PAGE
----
6 June 2017

Our politicians are wrong about internet censorship


That bearded nutters wish to kill us in our pubs is clearly true. That we British invented the very concepts of civil liberty and the rule of law is almost as true. Recent events have led to a certain tension between these two facts, and sadly the entire establishment seems to be coming down on the wrong side of it.

The Whig view of history, that it’s a one-way climb to ever greater perfection led by the English, is of course wrong. But along the way some things were got right, like those freedom and liberty issues. And simply because there’s one more grouping who wants to deny us them is no reason to abandon them ourselves.

And this is where the cries for internet censorship are getting it wrong. Theresa May has told us that extremists must have no “safe spaces” online and that people who post extremist content should be blocked from social media. Karen Bradley, meanwhile, insists that extremist content can be blocked in the same way tech companies have dealt with child pornography.

Amber Rudd, showing a certain lack of understanding of technological issues, has asked that the use of end to end encryption be limited (hint to Ms Rudd, it’s the users who decide this, not the platforms). The Daily Mail, of course, is frothing at the idea that people should be allowed to talk about kuffars and the like in videos.

The thing is: people are allowed to. Just as encryption is entirely legal, so is holding any number of odd and even vile views. You are free to muse, as Peter Singer does, on the desirability of post-birth abortion, or the evil of those who don’t mourn an early miscarriage. You can, as the wilder corners of Momentum do, call for the elimination of the bourgeoisie as a class. You can, as Gregory the Great did, as I’ve personally heard Basil of Westminster do, call for the conversion of England, as many online are doing today.

Because here lies the cornerstone of liberty. Certainly, free speech is not unlimited, there’s that fire in a crowded theatre, libel, the incitement to immediate violence. People really are, and should be, allowed to call for all to be Muslim, and they’re not allowed to shout that this one must be killed and now.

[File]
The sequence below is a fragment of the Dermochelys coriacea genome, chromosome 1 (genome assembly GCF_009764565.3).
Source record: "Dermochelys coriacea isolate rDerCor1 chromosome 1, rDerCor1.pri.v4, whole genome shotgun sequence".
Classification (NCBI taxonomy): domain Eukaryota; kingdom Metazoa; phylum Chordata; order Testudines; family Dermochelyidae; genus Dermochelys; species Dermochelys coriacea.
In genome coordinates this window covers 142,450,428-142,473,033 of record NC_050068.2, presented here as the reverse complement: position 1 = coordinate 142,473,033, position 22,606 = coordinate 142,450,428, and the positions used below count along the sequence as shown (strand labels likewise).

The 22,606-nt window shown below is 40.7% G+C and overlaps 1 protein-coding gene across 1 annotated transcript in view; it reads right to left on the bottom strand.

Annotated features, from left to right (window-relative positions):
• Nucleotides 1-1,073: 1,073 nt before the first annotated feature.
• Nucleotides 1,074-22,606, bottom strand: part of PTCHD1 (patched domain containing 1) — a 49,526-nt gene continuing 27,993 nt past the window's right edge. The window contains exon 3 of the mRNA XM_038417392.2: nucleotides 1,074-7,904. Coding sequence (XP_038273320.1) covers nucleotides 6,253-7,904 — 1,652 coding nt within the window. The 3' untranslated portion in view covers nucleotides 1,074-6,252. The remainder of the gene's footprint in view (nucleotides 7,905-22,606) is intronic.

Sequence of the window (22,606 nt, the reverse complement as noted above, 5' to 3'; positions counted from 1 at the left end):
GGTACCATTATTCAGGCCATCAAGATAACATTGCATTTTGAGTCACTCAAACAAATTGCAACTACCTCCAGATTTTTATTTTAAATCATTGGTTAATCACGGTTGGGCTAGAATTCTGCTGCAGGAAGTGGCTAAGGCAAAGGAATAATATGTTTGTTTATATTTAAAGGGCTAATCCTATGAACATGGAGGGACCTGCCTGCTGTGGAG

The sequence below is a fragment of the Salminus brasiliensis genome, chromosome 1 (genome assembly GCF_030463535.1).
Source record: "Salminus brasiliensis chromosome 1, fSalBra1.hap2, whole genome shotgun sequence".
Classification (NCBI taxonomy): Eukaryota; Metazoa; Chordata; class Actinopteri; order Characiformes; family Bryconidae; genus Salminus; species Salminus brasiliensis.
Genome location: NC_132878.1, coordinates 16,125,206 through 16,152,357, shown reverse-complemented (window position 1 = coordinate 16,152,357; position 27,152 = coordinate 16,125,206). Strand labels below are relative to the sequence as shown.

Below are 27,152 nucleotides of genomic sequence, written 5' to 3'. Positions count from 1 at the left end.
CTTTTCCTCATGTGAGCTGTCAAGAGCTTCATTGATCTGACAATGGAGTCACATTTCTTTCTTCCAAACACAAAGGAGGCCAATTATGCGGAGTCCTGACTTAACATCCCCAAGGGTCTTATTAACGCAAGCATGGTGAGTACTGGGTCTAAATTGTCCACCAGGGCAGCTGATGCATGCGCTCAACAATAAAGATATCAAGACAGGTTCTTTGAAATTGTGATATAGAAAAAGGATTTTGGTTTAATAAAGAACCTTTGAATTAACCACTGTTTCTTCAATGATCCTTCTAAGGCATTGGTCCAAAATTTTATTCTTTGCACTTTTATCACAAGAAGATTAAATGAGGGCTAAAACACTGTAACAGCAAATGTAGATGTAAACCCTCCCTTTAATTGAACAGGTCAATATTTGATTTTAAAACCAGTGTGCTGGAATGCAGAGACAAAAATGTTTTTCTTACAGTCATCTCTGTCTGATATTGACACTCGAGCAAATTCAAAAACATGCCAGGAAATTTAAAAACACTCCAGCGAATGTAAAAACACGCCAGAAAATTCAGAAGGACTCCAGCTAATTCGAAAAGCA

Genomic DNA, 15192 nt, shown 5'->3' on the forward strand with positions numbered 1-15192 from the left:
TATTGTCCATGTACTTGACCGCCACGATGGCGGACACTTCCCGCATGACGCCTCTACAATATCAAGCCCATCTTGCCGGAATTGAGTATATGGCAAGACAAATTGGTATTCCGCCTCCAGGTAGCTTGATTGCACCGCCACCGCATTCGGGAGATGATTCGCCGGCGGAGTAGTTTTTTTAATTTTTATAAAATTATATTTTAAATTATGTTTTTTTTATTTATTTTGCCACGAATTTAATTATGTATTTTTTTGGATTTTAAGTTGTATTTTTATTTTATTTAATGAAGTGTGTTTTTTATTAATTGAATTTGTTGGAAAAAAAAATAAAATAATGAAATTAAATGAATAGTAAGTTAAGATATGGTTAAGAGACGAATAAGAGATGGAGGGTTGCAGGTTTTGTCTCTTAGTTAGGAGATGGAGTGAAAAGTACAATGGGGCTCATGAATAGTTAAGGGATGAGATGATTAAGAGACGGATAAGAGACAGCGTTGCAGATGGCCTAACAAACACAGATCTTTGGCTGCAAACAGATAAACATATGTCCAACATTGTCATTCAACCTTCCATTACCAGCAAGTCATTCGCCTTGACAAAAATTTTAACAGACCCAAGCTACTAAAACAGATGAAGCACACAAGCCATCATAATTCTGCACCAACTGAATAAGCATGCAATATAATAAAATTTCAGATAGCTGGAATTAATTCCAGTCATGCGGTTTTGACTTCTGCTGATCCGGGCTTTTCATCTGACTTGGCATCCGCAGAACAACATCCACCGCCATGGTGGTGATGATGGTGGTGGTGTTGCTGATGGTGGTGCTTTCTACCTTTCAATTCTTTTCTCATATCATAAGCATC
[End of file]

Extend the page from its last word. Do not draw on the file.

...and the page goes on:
Which brings us to the rule of law. We can, indeed, make certain phrases or arguments illegal. But the point about the rule of law is that all are equal before it. The prohibition upon and making a crime of incitement to immediate violence applies to the extremist preacher, whether Paisley or Imam, just as much to the thug urging the boys on in a good kicking.

So it must be with whatever restrictions are placed upon speech in any form. To demand that extremism cannot be allowed online is to deny that very rule of law. If it is legal to say it from a pulpit then it’s legal to say it on YouTube. If Hyde Park Corner or the Morning Star are acceptable outlets then so is Twitter.

And this is before we get to the idea of what constitutes “extremism”. This is bound to morph from “let’s ban people calling for killing”, to “let’s ban all the things that the people defining extremism think is a bad idea”. We saw the same thing happen with child pornography: it morphed from the obviously acceptable ban upon portraying child rape to it now being illegal for a 17-year-old to send an image of her naked breasts to the boyfriend who had seen them in the flesh 20 minutes earlier.

It is the sticks and stones that can and should be controlled, not the name-calling and free speech which is already subject to general provisos. At this rate, any definition of “extremism” is going to include calls for the conversion of the heathen  – which is our last Archbishop of Westminster but two in trouble.

It took us many centuries, a lot of effort and much expended blood and gore to get to this place where we are free – at liberty and ruled by the law, not the whims of people nor the rage of the mob. That we have those who would snatch them from us worries me far less than what our rulers will do to us and our liberty in the name of protecting us from those bearded nutters.

Tim Worstall is senior fellow at the Adam Smith Institute